Mar 14, 2024 - Business

At SXSW, communicators grapple with their role in the age of AI

Photo of Eleanor Hawkins and Margaret Richardson on stage at SXSW Axios House

GoFundMe chief corporate affairs officer Margaret Richardson speaks with Axios' Eleanor Hawkins at the SXSW Axios House. Photo: Cori Baker on behalf of Axios.

After a solid year of artificial intelligence dominating the conversation, folks attending SXSW are starting to focus on the human elements of an AI world.

Why it matters: Communicators remain steadfast in their role as dot connectors at a time when AI threatens a company, brand or leader's ability to capture attention.

Driving the news: Close to 300 SXSW attendees dropped by the Axios House on Monday to hear from GoFundMe chief corporate affairs officer Margaret Richardson, LinkedIn vice president and workforce expert Aneesh Raman and Jim O'Leary, North American CEO of event sponsor Weber Shandwick, about the evolution of corporate communications.

The big picture: More than 90% of online content could be generated by AI by this time next year, according to some estimates.

  • Eventually, that could lead to generative AI models being trained using data produced by other AIs rather than human beings.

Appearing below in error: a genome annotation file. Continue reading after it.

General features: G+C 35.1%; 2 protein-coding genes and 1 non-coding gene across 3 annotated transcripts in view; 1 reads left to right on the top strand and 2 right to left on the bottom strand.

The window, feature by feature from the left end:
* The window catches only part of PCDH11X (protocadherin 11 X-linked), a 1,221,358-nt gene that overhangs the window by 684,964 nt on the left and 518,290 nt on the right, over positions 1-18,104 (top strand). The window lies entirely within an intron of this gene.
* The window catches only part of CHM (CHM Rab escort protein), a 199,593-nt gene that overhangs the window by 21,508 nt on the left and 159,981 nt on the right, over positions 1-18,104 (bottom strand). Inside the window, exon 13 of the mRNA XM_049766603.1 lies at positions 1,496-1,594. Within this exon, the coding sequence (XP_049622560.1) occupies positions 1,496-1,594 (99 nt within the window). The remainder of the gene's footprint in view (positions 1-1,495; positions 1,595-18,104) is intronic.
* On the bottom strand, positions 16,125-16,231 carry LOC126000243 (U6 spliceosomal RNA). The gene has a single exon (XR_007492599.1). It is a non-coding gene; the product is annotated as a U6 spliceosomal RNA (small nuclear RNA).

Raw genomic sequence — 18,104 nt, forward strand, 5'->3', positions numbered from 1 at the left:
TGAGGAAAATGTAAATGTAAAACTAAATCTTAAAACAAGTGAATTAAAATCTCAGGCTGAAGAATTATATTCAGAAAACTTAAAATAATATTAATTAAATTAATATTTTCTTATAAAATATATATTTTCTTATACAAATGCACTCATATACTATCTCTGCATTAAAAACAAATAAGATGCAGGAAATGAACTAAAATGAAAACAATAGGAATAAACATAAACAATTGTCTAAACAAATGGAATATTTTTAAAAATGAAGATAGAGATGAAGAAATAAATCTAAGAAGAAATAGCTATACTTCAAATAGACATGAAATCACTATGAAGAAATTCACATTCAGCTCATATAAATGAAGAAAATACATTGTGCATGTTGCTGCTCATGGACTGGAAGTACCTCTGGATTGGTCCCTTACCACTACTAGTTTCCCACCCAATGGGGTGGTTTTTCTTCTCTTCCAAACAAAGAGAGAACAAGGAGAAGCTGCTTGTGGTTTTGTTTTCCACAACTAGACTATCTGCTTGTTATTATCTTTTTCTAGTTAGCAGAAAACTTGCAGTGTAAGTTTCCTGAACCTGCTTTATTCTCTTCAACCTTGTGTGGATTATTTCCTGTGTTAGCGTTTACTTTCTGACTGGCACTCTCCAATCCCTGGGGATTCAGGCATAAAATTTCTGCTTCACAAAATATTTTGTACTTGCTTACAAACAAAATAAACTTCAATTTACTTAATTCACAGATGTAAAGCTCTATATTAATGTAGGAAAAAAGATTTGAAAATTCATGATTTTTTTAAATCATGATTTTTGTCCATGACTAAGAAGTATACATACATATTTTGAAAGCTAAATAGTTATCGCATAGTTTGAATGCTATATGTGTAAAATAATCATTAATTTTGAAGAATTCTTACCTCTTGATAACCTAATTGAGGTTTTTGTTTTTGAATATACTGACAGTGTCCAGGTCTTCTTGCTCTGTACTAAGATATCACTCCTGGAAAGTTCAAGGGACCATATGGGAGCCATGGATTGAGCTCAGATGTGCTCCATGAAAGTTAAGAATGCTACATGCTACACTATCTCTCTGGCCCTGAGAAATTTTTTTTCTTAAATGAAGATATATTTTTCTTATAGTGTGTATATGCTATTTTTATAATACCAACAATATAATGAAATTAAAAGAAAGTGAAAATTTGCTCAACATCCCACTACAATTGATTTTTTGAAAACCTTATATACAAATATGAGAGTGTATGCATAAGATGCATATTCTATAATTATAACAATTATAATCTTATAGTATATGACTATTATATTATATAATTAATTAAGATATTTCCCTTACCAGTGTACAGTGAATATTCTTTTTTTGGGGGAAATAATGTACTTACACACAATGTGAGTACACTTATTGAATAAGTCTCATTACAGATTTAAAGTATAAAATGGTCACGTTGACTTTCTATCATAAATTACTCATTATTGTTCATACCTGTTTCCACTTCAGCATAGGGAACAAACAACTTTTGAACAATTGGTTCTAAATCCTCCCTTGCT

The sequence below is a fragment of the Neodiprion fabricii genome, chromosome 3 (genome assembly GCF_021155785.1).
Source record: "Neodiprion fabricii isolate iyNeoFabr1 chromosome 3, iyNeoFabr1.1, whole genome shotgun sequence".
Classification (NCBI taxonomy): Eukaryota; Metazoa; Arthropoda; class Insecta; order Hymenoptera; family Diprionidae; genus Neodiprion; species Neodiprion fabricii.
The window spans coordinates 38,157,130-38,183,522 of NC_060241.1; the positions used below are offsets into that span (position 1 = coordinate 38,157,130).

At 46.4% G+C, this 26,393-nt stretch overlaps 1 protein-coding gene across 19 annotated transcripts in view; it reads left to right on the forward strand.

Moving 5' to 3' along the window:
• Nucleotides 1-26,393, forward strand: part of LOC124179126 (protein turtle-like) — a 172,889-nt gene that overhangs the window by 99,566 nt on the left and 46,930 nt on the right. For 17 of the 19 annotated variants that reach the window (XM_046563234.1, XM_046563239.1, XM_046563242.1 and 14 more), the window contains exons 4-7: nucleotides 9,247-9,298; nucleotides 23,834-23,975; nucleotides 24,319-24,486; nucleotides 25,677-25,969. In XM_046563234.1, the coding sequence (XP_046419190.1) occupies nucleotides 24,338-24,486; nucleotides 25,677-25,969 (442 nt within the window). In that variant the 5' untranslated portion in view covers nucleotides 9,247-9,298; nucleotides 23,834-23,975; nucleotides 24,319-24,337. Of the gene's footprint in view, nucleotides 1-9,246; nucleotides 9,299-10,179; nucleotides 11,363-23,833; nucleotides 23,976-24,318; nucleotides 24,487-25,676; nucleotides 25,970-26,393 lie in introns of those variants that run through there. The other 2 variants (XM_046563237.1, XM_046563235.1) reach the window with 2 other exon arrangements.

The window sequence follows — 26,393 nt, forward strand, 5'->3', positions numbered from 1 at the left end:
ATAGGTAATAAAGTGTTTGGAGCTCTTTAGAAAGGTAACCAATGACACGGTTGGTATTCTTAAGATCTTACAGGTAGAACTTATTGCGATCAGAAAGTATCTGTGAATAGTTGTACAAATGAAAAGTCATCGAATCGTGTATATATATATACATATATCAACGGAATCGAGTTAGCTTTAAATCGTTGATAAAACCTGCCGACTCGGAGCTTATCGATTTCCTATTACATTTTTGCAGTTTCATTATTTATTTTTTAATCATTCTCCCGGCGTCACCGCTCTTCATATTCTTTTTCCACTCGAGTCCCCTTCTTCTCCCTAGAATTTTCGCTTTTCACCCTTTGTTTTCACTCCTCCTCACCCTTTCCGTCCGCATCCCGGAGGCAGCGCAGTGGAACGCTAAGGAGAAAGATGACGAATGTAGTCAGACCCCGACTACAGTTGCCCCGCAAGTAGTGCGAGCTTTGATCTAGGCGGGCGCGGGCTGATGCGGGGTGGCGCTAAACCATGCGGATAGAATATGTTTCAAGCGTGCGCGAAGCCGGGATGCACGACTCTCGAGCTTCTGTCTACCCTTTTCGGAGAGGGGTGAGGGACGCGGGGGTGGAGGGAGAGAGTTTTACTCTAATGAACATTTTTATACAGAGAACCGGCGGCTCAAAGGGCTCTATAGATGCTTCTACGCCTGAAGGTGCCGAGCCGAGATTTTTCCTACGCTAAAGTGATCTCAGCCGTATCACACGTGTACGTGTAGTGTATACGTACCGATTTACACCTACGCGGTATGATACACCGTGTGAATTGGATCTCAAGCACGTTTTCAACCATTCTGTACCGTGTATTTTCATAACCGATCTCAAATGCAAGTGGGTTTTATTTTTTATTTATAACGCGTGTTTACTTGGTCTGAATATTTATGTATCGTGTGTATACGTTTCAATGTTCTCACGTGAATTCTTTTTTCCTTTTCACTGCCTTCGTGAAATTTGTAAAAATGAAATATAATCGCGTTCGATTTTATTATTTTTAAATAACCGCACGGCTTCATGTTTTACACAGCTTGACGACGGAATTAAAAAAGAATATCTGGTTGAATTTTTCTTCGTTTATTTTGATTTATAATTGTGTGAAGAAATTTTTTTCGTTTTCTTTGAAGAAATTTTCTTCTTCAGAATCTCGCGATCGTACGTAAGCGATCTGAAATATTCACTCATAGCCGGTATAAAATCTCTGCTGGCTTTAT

What they're saying: This will make skills like communication, empathy and critical thinking even more in-demand, says Raman.

  • "We're entering what we're calling the relationship economy, where social abilities, human unique skills are going to come to the center. And what's at the center of that is communication, connection and how you collaborate with others. Those are now core skills for comms professionals."

Zoom in: GoFundMe is also prioritizing personal stories to promote its corporate brand and help users fundraise across the donation platform, Richardson told Axios.

  • "Our platform is powered by human stories — and that will never change. I think we can see ways in which AI can help people to tell their stories, but it will never replace the dignity and the authenticity with which people are sharing and connecting with stories," she added.

Plus, communication and corporate affairs professionals will continue to play a key role in helping companies, brands and leaders avoid the trapdoors of weighing in on ESG or political, social and global issues, said O'Leary.

  • "Because CEOs are dealing with all this pressure, there's probably greater demands on corporate affairs teams than ever before. But beyond the demands, there is an opportunity to demonstrate more material value to help leaders navigate through all of this complexity. Corporate affairs is required to play a role in actually making business decisions versus just, you know, executing communication — and that's a big change."

The bottom line: As AI enters the mainstream, the role of thoughtful, strategic and human-driven communications will become even more important.

Go deeper: The public relations field embraces AI

Go deeper